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DNB's opinion on the independent functioning of the supervisory board
Published: 15 May 2012
Good governance is an essential component of a sound and ethical financial sector, and the supervisory board, which fulfils a supervisory and advisory role, can deliver a vital contribution to this. In 2018, ESMA and EBA published their joint “Guidelines on the assessment of the suitability of members of the management body and key function holders” (Joint Guidelines).
We have amended our opinion on the independent functioning of the supervisory board on a number of points to ensure coordination with the Joint Guidelines. For example, we have amended the criteria for establishing a supervisory board member's formal independence, and we have specified the conditions for situations in which we may permit a smaller number of formally independent supervisory board members.
To ensure that the same criteria apply to all financial sector enterprises, we will apply our opinion – where relevant – to all financial institutions subject to our direct supervision1.
The Financial Supervision Act (Wet op het financieel toezicht – Wft) stipulates that financial institutions must set up their operational management to safeguard sound and ethical business operations (Section 3:17 of the Wft). A supervisory board can deliver a major contribution to this by supervising the policies established by the management board and the general course of business at an institution. In addition, it supports the management board by providing advice (Section 140/250 of Book 2 of the Dutch Civil Code). The supervisory board members must always act in the interest of the institution and its business.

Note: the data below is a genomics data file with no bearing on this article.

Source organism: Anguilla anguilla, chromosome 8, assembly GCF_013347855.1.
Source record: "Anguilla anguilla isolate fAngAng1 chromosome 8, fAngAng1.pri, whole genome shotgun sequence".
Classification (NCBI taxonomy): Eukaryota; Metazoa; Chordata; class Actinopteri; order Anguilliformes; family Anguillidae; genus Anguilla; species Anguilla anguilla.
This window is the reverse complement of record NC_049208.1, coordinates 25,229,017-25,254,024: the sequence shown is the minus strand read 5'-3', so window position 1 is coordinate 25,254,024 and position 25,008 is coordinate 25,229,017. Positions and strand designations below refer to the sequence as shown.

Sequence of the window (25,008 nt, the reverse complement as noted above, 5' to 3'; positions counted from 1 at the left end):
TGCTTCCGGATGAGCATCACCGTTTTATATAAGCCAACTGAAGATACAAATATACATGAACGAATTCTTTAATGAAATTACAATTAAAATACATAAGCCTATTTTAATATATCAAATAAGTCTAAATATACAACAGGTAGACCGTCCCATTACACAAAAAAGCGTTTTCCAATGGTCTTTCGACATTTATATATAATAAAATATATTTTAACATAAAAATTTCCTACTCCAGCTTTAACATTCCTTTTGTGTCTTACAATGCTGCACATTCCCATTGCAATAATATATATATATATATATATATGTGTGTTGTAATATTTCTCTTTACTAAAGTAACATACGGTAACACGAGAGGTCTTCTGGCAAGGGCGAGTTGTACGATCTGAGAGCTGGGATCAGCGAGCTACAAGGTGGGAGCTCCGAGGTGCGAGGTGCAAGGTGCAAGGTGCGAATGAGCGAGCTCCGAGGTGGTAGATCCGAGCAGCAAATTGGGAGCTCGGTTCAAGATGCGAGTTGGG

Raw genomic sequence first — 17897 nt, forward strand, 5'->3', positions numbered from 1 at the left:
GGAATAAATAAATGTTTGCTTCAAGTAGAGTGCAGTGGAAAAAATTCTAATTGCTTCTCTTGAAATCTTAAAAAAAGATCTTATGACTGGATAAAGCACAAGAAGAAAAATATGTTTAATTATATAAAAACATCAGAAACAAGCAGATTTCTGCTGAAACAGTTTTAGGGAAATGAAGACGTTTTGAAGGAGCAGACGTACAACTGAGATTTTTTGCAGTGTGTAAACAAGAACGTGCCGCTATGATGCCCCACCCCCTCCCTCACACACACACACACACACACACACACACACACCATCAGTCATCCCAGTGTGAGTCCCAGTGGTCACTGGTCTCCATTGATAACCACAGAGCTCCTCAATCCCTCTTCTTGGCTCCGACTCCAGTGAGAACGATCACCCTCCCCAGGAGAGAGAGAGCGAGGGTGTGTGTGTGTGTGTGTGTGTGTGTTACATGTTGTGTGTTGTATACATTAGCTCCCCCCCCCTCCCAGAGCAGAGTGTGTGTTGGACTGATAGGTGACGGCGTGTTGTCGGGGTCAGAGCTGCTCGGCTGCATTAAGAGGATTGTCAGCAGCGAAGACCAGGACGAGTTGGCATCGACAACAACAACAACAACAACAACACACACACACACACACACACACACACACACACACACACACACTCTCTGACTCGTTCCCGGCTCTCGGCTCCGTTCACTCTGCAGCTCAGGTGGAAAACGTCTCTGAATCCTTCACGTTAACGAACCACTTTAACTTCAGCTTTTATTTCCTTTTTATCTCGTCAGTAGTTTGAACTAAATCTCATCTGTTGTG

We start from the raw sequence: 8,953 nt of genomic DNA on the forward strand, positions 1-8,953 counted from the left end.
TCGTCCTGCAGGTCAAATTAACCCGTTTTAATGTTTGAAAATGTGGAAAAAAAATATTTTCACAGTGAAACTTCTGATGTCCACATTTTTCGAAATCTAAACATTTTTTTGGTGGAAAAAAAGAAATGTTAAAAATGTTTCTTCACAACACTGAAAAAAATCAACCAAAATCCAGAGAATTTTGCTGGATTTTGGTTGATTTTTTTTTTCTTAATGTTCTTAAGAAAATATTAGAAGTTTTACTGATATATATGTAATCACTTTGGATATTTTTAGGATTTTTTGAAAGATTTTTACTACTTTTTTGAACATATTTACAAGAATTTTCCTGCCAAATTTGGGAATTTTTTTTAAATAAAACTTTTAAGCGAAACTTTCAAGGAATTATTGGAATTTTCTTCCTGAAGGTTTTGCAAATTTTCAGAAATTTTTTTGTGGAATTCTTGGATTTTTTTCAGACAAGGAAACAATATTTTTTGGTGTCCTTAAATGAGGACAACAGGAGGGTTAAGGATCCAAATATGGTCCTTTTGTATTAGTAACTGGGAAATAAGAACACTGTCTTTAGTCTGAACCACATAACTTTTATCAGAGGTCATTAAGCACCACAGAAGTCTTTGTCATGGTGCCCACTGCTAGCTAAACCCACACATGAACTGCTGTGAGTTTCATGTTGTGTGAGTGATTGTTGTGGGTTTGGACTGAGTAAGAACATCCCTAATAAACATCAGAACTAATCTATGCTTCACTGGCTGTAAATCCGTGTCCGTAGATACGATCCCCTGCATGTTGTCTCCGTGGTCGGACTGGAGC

Pursuant to Section 3:8 of the Wft, a supervisory board or body with a comparable mandate must consist of members that are fit to fulfil this supervisory function.
DNB, the AFM and the ECB perform fitness assessments. In order to supervise the management board's policies and the general course of business at an institution, the supervisory board members must be able to make sound, objective and independent decisions and form opinions in a fully autonomous manner. Accordingly, the ability to independently fulfil the duties and responsibilities of a supervisory board member is an important consideration in the fitness assessment. Below is a more detailed explanation of what we mean by an independently functioning supervisory board.
Independence of mind
All supervisory board members should be able to act with independence of mind. It is a pattern of behaviour, shown in particular during discussions and decision-making within the supervisory board. Supervisory board members must have the courage, conviction and strength to effectively assess and challenge the management board's policies and proposed decisions without being led by group thinking.